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Sony Just Destroyed the Competition With New Sony a1 Mirrorless Camera

Sony has long been leading the way in the mirrorless market, but over the last year, Canon and Nikon have been trying to scratch and claw their way to the top. Today, Sony has sealed their fate.  

In a recent article, I asked the question “is lack of competition slowing camera innovation?”. And for a brief overview, I think that Sony has dominated the mirrorless market so heavily, that it has essentially stalled innovation. I feel this has to do with the competition spending all their R&D money trying to play catchup which simultaneously leads to Sony not needing to release any sort of crazy innovations. Instead, they released features that I view as more iterative rather than innovative. Things like slightly better and faster AF or slightly higher megapixel sensors. In the article, I said, “why release a race car that can go 300 miles per hour when the competition is still racing go-karts”. But recently, Canon and Nikon have begun to take the mirrorless market seriously. So Sony just dropped their 300 mile per hour car into the market. 

The Sony a1

With the new Sony a1 camera release, Sony has pushed the barrier of numerous technologies as well as brought us technology that has previously been impossible. The first of these innovations come with the sensor. The new Sony a1 now has a 50.1MP sensor paired with a new BIONZ XR imaging processor that is eight times more powerful. What this allows is for the Sony a1 to shoot at a blistering and blackout-free 30fps. You can literally shoot full-resolution raw images at a higher speed than traditionally used video frame rates. This is all done completely silently using the electronic shutter and the buffer can hold up to 155 compressed raws or 165 JPEGS.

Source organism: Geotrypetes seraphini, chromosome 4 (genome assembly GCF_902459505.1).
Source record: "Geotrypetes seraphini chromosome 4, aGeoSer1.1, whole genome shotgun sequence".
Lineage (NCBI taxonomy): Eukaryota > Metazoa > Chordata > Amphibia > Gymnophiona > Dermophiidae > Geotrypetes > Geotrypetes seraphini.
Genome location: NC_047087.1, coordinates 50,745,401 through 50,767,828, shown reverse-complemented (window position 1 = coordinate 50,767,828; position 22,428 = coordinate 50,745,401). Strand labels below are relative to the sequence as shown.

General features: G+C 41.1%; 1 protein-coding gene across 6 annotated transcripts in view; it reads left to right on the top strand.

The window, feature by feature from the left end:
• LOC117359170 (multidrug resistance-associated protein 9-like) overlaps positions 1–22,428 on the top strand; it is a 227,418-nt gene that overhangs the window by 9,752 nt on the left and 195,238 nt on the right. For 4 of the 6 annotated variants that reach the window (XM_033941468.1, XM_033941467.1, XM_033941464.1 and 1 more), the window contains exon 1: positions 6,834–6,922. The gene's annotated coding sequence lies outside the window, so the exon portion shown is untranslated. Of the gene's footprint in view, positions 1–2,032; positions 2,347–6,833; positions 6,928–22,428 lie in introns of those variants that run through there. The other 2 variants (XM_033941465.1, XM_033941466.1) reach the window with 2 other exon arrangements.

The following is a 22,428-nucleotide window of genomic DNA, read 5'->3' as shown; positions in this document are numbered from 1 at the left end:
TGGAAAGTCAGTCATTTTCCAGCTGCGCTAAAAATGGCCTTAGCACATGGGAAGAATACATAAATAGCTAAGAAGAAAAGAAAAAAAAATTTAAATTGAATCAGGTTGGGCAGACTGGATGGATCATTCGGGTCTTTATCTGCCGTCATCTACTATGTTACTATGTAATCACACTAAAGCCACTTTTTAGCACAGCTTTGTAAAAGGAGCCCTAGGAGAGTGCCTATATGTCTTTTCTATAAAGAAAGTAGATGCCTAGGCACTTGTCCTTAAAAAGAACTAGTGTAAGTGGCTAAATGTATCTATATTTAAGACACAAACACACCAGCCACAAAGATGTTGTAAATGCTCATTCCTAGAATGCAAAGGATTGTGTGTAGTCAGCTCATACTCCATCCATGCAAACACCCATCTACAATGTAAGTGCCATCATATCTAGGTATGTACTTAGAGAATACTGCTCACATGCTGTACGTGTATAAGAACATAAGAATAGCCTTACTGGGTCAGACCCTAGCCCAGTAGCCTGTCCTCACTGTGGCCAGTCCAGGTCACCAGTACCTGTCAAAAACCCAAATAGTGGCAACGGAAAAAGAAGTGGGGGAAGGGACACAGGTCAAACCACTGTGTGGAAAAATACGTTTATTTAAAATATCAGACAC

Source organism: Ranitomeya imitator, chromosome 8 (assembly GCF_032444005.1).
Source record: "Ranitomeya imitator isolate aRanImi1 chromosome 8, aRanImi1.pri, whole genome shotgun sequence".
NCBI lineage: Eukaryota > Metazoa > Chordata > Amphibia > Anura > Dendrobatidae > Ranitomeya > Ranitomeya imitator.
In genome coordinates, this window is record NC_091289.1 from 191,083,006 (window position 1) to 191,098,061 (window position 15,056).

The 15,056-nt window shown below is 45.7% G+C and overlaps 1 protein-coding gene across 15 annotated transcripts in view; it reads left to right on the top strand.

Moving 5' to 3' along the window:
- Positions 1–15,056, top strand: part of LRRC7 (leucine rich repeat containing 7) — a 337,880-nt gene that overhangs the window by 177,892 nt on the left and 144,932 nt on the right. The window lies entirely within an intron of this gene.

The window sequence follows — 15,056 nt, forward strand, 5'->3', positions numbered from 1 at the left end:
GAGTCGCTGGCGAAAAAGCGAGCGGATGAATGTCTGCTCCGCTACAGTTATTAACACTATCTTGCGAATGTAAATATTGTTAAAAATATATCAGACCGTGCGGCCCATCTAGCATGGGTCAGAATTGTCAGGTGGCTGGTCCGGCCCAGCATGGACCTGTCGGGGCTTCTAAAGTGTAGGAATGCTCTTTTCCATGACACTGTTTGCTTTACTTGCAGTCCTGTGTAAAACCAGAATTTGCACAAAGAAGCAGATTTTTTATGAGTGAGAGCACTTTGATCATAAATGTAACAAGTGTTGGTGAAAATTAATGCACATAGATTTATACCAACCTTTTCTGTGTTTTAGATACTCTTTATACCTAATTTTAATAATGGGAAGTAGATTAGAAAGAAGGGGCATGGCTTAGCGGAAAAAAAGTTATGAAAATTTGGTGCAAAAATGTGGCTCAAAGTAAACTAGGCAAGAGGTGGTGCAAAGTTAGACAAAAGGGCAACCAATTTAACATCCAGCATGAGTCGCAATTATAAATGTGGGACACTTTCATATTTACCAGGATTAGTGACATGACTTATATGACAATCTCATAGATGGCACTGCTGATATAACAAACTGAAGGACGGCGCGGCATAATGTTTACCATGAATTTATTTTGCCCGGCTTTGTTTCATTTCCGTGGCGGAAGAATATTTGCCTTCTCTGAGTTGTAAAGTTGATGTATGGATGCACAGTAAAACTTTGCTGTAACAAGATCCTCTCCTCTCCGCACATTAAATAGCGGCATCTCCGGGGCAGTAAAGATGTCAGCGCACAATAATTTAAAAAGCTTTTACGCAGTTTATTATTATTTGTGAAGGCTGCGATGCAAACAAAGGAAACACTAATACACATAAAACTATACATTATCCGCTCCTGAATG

The electronic shutter on the Sony a1 is also similar to that of the Sony A9 in the sense that it has a minimal rolling shutter. In fact, on my Sony a9, I have never noticed any rolling shutter when taking stills and this new Sony a1 reduces any rolling shutter by 1.5 times. All while giving you better autofocus.